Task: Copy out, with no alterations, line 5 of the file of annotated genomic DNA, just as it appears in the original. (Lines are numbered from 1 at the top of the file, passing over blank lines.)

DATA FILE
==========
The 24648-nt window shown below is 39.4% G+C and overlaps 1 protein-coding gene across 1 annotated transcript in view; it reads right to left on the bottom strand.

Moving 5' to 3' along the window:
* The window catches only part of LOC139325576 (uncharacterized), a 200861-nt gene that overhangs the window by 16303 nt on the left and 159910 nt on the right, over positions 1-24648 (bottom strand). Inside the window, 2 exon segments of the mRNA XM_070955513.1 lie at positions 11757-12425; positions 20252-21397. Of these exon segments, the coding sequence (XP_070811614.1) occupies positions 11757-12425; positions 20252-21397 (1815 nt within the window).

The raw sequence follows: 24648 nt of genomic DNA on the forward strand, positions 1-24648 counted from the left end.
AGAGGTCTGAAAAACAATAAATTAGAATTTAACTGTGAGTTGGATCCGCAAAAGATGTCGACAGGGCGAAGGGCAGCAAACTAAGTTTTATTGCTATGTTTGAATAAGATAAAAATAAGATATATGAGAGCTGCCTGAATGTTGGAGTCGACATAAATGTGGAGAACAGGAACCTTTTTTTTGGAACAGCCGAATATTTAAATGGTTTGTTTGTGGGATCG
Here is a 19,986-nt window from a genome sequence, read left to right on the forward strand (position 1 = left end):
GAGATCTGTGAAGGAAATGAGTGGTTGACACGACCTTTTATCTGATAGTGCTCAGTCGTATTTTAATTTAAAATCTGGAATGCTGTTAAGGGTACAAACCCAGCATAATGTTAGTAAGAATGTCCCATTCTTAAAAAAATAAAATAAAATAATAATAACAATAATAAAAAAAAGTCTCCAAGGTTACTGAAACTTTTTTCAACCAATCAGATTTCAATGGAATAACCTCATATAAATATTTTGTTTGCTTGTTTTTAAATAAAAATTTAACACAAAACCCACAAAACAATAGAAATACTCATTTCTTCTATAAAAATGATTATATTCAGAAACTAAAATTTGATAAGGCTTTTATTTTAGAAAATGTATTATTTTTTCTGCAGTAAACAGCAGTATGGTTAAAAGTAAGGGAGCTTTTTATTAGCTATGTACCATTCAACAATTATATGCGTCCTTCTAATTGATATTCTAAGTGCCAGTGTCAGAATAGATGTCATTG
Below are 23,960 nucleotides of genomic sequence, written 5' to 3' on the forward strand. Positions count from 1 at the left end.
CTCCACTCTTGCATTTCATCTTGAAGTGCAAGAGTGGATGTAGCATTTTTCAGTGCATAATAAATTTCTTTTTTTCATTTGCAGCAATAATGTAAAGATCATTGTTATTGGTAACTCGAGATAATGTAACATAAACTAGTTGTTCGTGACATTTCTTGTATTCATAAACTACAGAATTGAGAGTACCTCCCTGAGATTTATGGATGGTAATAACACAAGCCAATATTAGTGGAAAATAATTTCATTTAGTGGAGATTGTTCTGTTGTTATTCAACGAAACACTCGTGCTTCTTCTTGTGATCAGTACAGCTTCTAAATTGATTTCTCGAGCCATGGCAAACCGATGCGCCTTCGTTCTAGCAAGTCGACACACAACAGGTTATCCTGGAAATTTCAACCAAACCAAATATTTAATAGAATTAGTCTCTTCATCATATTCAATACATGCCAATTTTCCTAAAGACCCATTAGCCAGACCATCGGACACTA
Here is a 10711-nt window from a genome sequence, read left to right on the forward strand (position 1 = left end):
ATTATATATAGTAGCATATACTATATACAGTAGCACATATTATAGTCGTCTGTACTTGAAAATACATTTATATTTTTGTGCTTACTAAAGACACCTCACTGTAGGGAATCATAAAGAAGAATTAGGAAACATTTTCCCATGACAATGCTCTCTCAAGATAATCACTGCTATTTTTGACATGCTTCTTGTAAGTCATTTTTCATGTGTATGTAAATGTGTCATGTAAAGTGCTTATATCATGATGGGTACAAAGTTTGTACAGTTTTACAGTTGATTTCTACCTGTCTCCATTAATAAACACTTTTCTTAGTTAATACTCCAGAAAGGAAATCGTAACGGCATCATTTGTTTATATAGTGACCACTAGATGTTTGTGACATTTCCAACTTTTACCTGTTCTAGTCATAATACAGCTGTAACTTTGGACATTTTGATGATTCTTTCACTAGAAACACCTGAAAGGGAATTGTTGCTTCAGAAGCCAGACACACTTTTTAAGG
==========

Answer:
AGAGGTCTGAAAAACAATAAATTAGAATTTAACTGTGAGTTGGATCCGCAAAAGATGTCGACAGGGCGAAGGGCAGCAAACTAAGTTTTATTGCTATGTTTGAATAAGATAAAAATAAGATATATGAGAGCTGCCTGAATGTTGGAGTCGACATAAATGTGGAGAACAGGAACCTTTTTTTTGGAACAGCCGAATATTTAAATGGTTTGTTTGTGGGATCG